Session 2010-11
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General Committee Debates
Delegated Legislation Committee Debates

Rules of the Court of Judicature (Northern Ireland) (Amendment No. 3) 2010, Civil Procedure (Amendment No. 4) Rules 2010


The Committee consisted of the following Members:

Chair: Mr Dai Havard 

Blears, Hazel (Salford and Eccles) (Lab) 

Burt, Lorely (Solihull) (LD) 

Chishti, Rehman (Gillingham and Rainham) (Con) 

Coffey, Ann (Stockport) (Lab) 

Cruddas, Jon (Dagenham and Rainham) (Lab) 

Donaldson, Mr Jeffrey M. (Lagan Valley) (DUP) 

Goodwill, Mr Robert (Scarborough and Whitby) (Con) 

Hanson, Mr David (Delyn) (Lab) 

Hoban, Mr Mark (Financial Secretary to the Treasury)  

Jones, Graham (Hyndburn) (Lab) 

Jones, Mr Marcus (Nuneaton) (Con) 

Kaufman, Sir Gerald (Manchester, Gorton) (Lab) 

Kirby, Simon (Brighton, Kemptown) (Con) 

McFadden, Mr Pat (Wolverhampton South East) (Lab) 

Perry, Claire (Devizes) (Con) 

Sharma, Alok (Reading West) (Con) 

Swales, Ian (Redcar) (LD) 

Williamson, Gavin (South Staffordshire) (Con) 

Mark Etherton, Committee Clerk

† attended the Committee

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Third Delegated Legislation Committee 

Monday 14 February 2011  

[Mr Dai Havard in the Chair] 

Rules of the Court of Judicature (Northern Ireland) (Amendment No. 3) 2010 

4.30 pm 

The Financial Secretary to the Treasury (Mr Mark Hoban):  I beg to move, 

That the Committee has considered the Rules of the Court of Judicature (Northern Ireland) (Amendment No. 3) 2010 (S.R. (N.I.), 2010, No. 430). 

The Chair:  With this it will be convenient to consider the Civil Procedure (Amendment No. 4) Rules 2010 (S.I., 2010, No. 3038). 

Mr Hoban:  It is a pleasure to serve under your chairmanship, Mr Havard. Those of us who are veterans of the proceedings on the Terrorist Asset-Freezing etc. Bill in 2010, including the right hon. Member for Delyn (Mr Hanson), are well aware of the changes that that legislation introduced in creating a merits-based appeals route and in shifting the final designation from reasonable suspicion to reasonable belief. Those two principal changes in the Terrorist Asset-Freezing etc. Act 2010 require court rules to be amended as a consequence, and the two instruments before us achieve just that. 

These rules were needed quickly because transitional provisions in the Act deem designations in force under the Terrorism (United Nations Measures) Order 2009 to have been made under the 2010 Act for a period of three months to ensure continuity of asset freezes. Rules therefore needed to be in place to deal with any challenges by designated persons that were prompted by that provision. I can reassure the Committee that the Lords Chief Justice of England and Wales and of Northern Ireland were consulted on the draft rules. The Civil Procedure Rule Committee was informed that the Lord Chancellor would be making rules to provide for asset-freezing appeals and was shown an early draft.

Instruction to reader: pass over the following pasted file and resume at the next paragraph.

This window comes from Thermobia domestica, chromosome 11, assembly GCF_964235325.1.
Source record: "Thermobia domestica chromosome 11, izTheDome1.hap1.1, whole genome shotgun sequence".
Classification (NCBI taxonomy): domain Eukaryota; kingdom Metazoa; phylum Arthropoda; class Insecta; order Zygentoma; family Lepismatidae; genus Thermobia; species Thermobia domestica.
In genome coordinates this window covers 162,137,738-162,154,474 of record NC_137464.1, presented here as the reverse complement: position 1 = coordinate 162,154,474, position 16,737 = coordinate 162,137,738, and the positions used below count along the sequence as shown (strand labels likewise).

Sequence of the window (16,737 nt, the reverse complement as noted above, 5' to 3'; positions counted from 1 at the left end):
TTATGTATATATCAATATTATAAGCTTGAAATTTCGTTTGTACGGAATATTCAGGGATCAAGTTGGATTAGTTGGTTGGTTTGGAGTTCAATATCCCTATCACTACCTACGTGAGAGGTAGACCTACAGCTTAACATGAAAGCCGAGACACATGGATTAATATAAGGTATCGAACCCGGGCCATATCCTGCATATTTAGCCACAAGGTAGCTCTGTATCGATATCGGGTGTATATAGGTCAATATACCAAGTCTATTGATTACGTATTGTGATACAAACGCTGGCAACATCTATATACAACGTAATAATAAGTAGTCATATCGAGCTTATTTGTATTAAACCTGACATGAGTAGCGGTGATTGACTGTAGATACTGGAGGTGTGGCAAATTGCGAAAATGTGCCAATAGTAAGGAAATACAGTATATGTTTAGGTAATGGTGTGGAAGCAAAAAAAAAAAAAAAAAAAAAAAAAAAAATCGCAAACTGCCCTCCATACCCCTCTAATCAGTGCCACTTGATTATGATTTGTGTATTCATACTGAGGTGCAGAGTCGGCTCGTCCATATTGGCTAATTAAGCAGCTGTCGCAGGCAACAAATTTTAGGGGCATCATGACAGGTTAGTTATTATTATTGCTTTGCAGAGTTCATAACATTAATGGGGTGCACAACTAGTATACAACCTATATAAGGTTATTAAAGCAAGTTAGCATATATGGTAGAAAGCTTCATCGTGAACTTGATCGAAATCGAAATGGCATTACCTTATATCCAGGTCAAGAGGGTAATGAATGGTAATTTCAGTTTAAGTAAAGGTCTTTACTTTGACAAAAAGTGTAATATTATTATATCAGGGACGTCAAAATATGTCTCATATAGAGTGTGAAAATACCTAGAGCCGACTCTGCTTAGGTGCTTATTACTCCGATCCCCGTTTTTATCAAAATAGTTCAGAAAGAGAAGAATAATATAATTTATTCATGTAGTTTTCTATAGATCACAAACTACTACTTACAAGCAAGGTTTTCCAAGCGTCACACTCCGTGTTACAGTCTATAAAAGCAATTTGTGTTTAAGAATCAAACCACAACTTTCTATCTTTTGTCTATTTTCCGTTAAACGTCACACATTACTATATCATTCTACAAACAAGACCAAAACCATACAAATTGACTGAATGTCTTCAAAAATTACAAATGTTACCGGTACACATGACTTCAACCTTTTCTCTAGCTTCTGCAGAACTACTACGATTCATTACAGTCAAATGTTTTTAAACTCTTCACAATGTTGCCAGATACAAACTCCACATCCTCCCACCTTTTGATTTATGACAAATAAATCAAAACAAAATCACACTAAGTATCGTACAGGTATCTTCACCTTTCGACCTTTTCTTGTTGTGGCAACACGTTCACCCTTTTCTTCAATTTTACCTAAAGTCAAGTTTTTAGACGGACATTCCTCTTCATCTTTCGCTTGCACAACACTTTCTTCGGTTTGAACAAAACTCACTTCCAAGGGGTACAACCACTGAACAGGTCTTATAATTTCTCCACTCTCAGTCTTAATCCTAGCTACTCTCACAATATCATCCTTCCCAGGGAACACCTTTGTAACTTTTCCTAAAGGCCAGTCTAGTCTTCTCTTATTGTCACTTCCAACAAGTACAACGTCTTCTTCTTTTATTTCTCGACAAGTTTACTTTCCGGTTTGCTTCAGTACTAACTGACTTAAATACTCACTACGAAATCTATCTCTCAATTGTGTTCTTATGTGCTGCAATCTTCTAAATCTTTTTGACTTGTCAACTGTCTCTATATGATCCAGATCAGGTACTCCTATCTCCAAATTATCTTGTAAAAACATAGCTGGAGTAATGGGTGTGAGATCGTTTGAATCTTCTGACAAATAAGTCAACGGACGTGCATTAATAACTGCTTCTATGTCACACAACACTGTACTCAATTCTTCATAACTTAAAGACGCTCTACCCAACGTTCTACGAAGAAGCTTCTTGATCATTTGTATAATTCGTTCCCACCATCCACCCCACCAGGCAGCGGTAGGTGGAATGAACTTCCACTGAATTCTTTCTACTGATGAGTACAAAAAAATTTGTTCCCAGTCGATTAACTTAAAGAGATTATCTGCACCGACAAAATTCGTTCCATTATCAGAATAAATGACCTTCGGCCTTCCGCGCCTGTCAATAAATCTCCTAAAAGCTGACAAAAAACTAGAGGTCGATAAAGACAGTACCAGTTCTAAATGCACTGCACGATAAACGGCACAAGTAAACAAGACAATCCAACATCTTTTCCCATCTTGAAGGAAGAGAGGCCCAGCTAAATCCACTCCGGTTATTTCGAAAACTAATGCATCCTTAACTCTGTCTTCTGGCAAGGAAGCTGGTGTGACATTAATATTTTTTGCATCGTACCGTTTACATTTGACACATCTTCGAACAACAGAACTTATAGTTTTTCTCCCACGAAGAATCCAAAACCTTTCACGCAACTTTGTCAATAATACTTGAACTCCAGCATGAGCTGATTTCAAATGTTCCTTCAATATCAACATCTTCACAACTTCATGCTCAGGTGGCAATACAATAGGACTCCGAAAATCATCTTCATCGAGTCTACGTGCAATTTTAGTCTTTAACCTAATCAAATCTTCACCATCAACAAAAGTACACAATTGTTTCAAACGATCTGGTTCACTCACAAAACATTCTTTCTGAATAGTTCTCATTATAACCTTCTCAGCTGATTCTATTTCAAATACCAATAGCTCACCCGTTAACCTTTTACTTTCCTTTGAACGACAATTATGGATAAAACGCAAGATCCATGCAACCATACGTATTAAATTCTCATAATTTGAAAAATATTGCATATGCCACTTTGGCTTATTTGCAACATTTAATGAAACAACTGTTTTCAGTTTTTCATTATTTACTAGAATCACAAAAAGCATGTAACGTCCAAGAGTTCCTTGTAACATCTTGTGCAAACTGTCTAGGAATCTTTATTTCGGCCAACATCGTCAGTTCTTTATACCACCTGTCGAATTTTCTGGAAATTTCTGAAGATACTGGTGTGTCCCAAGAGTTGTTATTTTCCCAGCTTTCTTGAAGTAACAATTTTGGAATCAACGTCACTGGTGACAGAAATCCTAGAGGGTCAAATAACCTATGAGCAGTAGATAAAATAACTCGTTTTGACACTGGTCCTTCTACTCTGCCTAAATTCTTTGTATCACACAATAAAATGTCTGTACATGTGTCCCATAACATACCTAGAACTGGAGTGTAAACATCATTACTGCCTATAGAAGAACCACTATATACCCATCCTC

The two instruments were laid before Parliament on 23 December 2010 and came into force the next day. The rules of court made by the Lord Chancellor for designation appeals amend part 79 of the civil procedure rules and order 116B of the Northern Ireland court rules. I shall set out the main provisions, which are essentially the same for both sets of rules. 

Part 79 and order 116B were created following the passage of the Counter-Terrorism Act 2008 to provide rules of court for financial restriction proceedings, including asset-freezing proceedings. Both sets of rules cover the use of closed information and special advocates and are intended to ensure that information is not disclosed contrary to the public interest while ensuring that proceedings are properly determined. The existing provisions

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apply judicial review principles to such challenges. Those remain in force for decisions—such as challenges in relation to asset freezing licensing decisions—that remain subject to judicial review principles. 

There are three strands of amendments that allow for appeals. First, rule 79.1 and rule 1 of order 116B are amended to apply the general provisions concerning the appointment of special advocates, the requirements for disclosure and procedures for determination of proceedings also to designation appeals. Secondly, a new section or part is inserted into both sets of rules. That covers the mechanics of starting an appeal, by setting out the details to be included in the notice filed to start an appeal and the material to be filed with the notice. It also applies existing rules to any application to the Court of Appeal following a High Court determination.